We have seen many cases recently where the digital transformation of advocacy tactics has truly revolutionized the power of the singular voice. There has been a seismic shift in the balance of power, from the shaking of dictatorships during the Arab Spring, to corporate America, all under fire from average people using the Internet as their weapon of choice.
Take for instance Molly Katchpole, a 22-year-old, nonprofit worker challenged corporate America from her apartment using only her laptop and an Internet connection. She took on the second-largest bank in America, Bank of America and their announced five dollar monthly fee for debit card use. She filed an online petition, in the fall of 2011, through Change.org, “At some point we have to say enough is enough. Please join me and telling Bank of America you’re fed up,” wrote Molly. Quickly the petition amassed 300,000 signatures and the story generated national media attention for how rapidly it prompted Bank of America to rescind the fee. In the past a petition drive would drag on for months as advocates sought enough support, one signature the time, to create change. Molly then took on Verizon for adding a fee to their consumers, winning a battle against one of corporate America’s giant communications companies.
Ben Rattray, Founder and CEO of Change.org, “We have taken the world’s oldest advocacy tool, the petition, and propelled it into the 21st century and the modern-day petition mobilizes people more rapidly and more socially in a way that makes it impossible to ignore.” Rattray added, “People are shocked at their own capacity to make a difference on things they previously could not affect.” There has always been protest for as long as people have been gathering. Now protests can form and grow a lot faster, forcing corporations and governments to react a lot faster than they may normally be comfortable in doing. At change.org thousands of new petitions are being created monthly. Currently there is a petition against Enterprise Rent-A-Car, asking them to stop opposing a law prohibiting companies from renting out recalled cars. As of today they have over 132,000 signatures and counting.
When lawmakers recently came close to passing anti-piracy bills SOPA and PIPA, SOPA standing for Stop Online Piracy Act and PIPA standing for Protect Intellectual Property Act, the Internet response was overwhelming. Many people believed these acts would squash the freedom of the Internet. Many major websites like Google, Wired, Wikipedia, and many others were clothed in black for a day. The only thing one could do on the Wikipedia site was to contact their congressman, and according to a Wikipedia spokesperson, millions did. Congress listened to the drumbeat coming from the people on the Internet by having many members reconsider this pending legislation. Once again when people use their voice to speak out, they demonstrate their collective power.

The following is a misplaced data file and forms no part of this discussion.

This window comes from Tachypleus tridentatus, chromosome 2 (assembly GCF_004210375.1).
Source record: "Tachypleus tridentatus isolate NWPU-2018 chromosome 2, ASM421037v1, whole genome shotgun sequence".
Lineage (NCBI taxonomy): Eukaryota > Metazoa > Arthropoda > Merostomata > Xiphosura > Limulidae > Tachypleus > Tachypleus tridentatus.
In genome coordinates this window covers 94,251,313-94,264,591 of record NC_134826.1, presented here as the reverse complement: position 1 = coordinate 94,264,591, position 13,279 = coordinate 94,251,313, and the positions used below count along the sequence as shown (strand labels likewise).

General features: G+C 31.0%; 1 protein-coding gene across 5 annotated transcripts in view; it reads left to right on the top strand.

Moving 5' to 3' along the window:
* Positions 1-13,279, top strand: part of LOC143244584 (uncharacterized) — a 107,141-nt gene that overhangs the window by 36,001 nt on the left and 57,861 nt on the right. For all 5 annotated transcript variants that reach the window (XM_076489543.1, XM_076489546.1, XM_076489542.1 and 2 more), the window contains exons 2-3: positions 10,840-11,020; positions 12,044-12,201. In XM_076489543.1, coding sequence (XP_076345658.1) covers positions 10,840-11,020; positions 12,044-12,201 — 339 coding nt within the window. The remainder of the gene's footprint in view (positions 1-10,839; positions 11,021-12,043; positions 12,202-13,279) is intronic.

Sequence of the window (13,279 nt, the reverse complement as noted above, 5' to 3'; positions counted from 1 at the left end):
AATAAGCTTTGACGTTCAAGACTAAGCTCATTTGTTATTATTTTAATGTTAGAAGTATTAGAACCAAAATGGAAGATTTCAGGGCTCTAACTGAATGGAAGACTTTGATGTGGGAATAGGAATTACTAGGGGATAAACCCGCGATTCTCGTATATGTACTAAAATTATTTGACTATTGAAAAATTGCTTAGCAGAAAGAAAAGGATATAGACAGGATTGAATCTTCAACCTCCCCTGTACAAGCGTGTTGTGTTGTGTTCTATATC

Even the 140 character social networking service Twitter has played an important role as an instantaneous communication tool during times of unrest. A couple of years ago the US State Department asked Twitter to hold off on a planned routine maintenance, which would temporarily take down the site, which coincided with planned protests inside Iran.
Earlier this year, during a presentation at a media conference in California, Twitter CEO Dick Costolo said, “I really think 2012 is going to be the Twitter Election.” Twitter has become a real-time essential tool for reaching voters as well as gathering and responding to feedback. “Washington is really starting to get that too … [It's] actively engaging in the real-time feedback loop now,” he added. “Candidates who don’t participate in the conversation on twitter will be left behind. The next morning is too late to respond.”
There is no avoiding the power that social media has given to people who have in the past viewed themselves as powerless. People who have not previously been associated with a formal advocacy group now single-handedly have a powerful voice.
Many points from this blog post were taking from the CBS News Sunday morning show which aired February 12, 2012.